Original Post: July 23, 2013
Instead of answering more questions about the scope of performance-enhancing drugs in their sport, Major League Baseball players could turn the conversation completely around, focusing attention on the players who want to compete within the rules on an even playing field.
The timing may be right for it to happen. What will be needed is a significant change to the labor/management relationship regarding the league’s drug policy.
Baseball Players Need a New Strategy on PED
For years, the Major League Baseball Players Association refused to agree to random drug testing of players. Union leaders Don Fehr and Gene Orza argued such testing would infringe on players’ privacy rights and require players to prove they were innocent.
They were consistent and they were adamant. There would be no random drug testing of Major League players.
But the use of performance enhancing drugs gave users a perceived advantage. As use of PED in baseball became more widespread, players evolved in their view of drug testing with a growing number of players taking the position that testing was needed to ensure fair competition.
In 2002, a USA Today poll of 556 Major League Baseball players found that 79% would accept independent testing for steroids and other performance-enhancing drugs.
The players union capitulated. And though the first drug policy was considered weak in terms of testing and penalties, it was a start.
11-years later, drug testing procedures are more effective, though they need strengthening, while the penalties remain too weak to serve as an effective deterrent. Players who fail a drug test and are unable to successfully appeal it, are suspended for 50 games for a first offense, 100 games for a second and face a lifetime ban for a third offense.
The risk/reward dynamic still is tilted toward reward.
The Ryan Braun Case
The Ryan Braun suspension this week has re-opened debate.
The Milwaukee Brewers outfielder was suspended for 50-games in 2011 for violating the league’s performance-enhancing drug policy. But, that suspension was overturned on appeal after Braun argued that the protocol for handling the testing samples wasn’t followed.
Now, he has been suspended for the remaining 65-games of the 2013 season without pay. The suspension is not due to a failed drug test, but instead for evidence uncovered against him in the investigation of the scandal-plagued Biogenesis clinic in Florida. The investigation is expected to result in the punishment of fifteen or more additional Major League players, including New York Yankees third baseman Alex Rodriguez.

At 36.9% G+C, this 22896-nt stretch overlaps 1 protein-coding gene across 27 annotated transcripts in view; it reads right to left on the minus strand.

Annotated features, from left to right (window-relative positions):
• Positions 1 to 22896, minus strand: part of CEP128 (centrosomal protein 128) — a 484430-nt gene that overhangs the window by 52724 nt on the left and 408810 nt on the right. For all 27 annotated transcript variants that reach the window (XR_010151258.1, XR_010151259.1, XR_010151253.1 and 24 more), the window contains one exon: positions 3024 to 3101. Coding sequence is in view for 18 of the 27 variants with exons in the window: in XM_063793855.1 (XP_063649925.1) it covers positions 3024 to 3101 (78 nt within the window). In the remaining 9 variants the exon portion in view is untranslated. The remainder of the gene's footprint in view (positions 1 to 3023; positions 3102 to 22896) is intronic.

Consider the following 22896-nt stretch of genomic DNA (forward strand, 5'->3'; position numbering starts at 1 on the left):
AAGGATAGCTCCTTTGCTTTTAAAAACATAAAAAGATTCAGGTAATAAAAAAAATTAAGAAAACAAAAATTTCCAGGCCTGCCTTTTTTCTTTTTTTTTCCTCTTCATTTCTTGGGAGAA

While Braun will forfeit $3.3 Million dollars while serving his suspension, the five-year, $105 Million contract extension he signed in 2011 —- the same year in which he was National League MVP and failed that drug test —- remains in effect. The Brewers couldn’t void the contract or unilaterally change the deal, even if they wanted to. MLB’s collectively bargained drug agreement prevents teams from voiding contracts because of violations of the league’s drug policy.
The financial reward for cheating was substantial, but, as ESPN’s Buster Olney pointed out, Braun’s standing in baseball has taken a big hit.
Players no longer are as likely to defend their peers when it comes to using performance-enhancers. They are fed-up with being lumped in with those who are breaking the rules. They’ve seen the damage done to their collective reputations by the “steroid era”.
The players have had their character questioned and they are responding by becoming more active and vocal in taking a stand against players who cheat.
This is a much needed and pivotal change in the effort to address PED in sports.
Peer group influence is vital to changing a culture of irresponsibility or poor behavior. If we are to curb cheating and have an even playing field in sports, the players themselves have to decide that its important to them.
If Major League Baseball players have reached that point, they have a chance right now to make it clear to everyone by being proactive.
MLB Players Could Change Public Perception With One Move
The player representatives should canvass their teams and if they have a consensus, they should tell the MLBPA to change its stance entirely on the issue of drug testing. They should tell the union to not only agree to additional drug testing and stronger sanctions for cheating, but become advocates for it.
And, to make their position even clearer, players should agree to allow Major League teams the right to void the contract of a player found to have used performance-enhancing drugs.
These moves would do the players and the sport enormous good. It would be greeted enthusiastically by fans and would blunt much of the upcoming negativity as more suspensions are announced from the Biogenesis investigation.
Unions don’t voluntarily surrender rights. I understand that. But, this is a special case in which the majority of players are being damaged, on the field and off, by a minority of players who are making a conscious decision to cheat.
If players value their character and want to protect the integrity of their game, they should take a stronger public stand in favor of competing honorably.
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